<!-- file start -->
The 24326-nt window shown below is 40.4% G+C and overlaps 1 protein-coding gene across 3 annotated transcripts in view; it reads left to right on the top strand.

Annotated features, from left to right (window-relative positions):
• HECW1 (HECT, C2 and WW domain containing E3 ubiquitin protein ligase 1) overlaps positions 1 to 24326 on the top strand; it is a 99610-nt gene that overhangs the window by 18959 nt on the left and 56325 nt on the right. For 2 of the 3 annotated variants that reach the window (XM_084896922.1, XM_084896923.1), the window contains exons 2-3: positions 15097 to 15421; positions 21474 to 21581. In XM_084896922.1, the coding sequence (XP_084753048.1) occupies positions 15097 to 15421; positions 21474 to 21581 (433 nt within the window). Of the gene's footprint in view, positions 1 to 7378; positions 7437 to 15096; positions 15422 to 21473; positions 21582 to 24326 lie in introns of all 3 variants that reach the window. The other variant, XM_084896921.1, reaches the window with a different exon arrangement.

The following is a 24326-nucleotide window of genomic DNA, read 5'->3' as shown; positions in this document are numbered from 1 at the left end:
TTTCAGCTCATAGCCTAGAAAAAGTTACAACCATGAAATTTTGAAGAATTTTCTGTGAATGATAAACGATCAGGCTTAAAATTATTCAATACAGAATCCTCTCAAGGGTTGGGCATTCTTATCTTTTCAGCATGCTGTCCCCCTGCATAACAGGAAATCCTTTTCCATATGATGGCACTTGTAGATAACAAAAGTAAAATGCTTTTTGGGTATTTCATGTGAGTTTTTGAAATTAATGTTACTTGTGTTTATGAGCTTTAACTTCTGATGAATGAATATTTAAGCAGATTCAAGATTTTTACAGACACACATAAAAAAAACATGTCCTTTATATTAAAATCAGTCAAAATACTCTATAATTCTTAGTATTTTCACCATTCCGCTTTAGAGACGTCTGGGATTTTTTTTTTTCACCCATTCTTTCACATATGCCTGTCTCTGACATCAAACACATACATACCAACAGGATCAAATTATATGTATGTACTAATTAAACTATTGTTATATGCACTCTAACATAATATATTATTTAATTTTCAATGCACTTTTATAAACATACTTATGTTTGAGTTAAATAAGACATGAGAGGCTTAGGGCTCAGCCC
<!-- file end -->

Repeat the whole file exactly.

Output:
The 24326-nt window shown below is 40.4% G+C and overlaps 1 protein-coding gene across 3 annotated transcripts in view; it reads left to right on the top strand.

Annotated features, from left to right (window-relative positions):
• HECW1 (HECT, C2 and WW domain containing E3 ubiquitin protein ligase 1) overlaps positions 1 to 24326 on the top strand; it is a 99610-nt gene that overhangs the window by 18959 nt on the left and 56325 nt on the right. For 2 of the 3 annotated variants that reach the window (XM_084896922.1, XM_084896923.1), the window contains exons 2-3: positions 15097 to 15421; positions 21474 to 21581. In XM_084896922.1, the coding sequence (XP_084753048.1) occupies positions 15097 to 15421; positions 21474 to 21581 (433 nt within the window). Of the gene's footprint in view, positions 1 to 7378; positions 7437 to 15096; positions 15422 to 21473; positions 21582 to 24326 lie in introns of all 3 variants that reach the window. The other variant, XM_084896921.1, reaches the window with a different exon arrangement.

The following is a 24326-nucleotide window of genomic DNA, read 5'->3' as shown; positions in this document are numbered from 1 at the left end:
TTTCAGCTCATAGCCTAGAAAAAGTTACAACCATGAAATTTTGAAGAATTTTCTGTGAATGATAAACGATCAGGCTTAAAATTATTCAATACAGAATCCTCTCAAGGGTTGGGCATTCTTATCTTTTCAGCATGCTGTCCCCCTGCATAACAGGAAATCCTTTTCCATATGATGGCACTTGTAGATAACAAAAGTAAAATGCTTTTTGGGTATTTCATGTGAGTTTTTGAAATTAATGTTACTTGTGTTTATGAGCTTTAACTTCTGATGAATGAATATTTAAGCAGATTCAAGATTTTTACAGACACACATAAAAAAAACATGTCCTTTATATTAAAATCAGTCAAAATACTCTATAATTCTTAGTATTTTCACCATTCCGCTTTAGAGACGTCTGGGATTTTTTTTTTTCACCCATTCTTTCACATATGCCTGTCTCTGACATCAAACACATACATACCAACAGGATCAAATTATATGTATGTACTAATTAAACTATTGTTATATGCACTCTAACATAATATATTATTTAATTTTCAATGCACTTTTATAAACATACTTATGTTTGAGTTAAATAAGACATGAGAGGCTTAGGGCTCAGCCC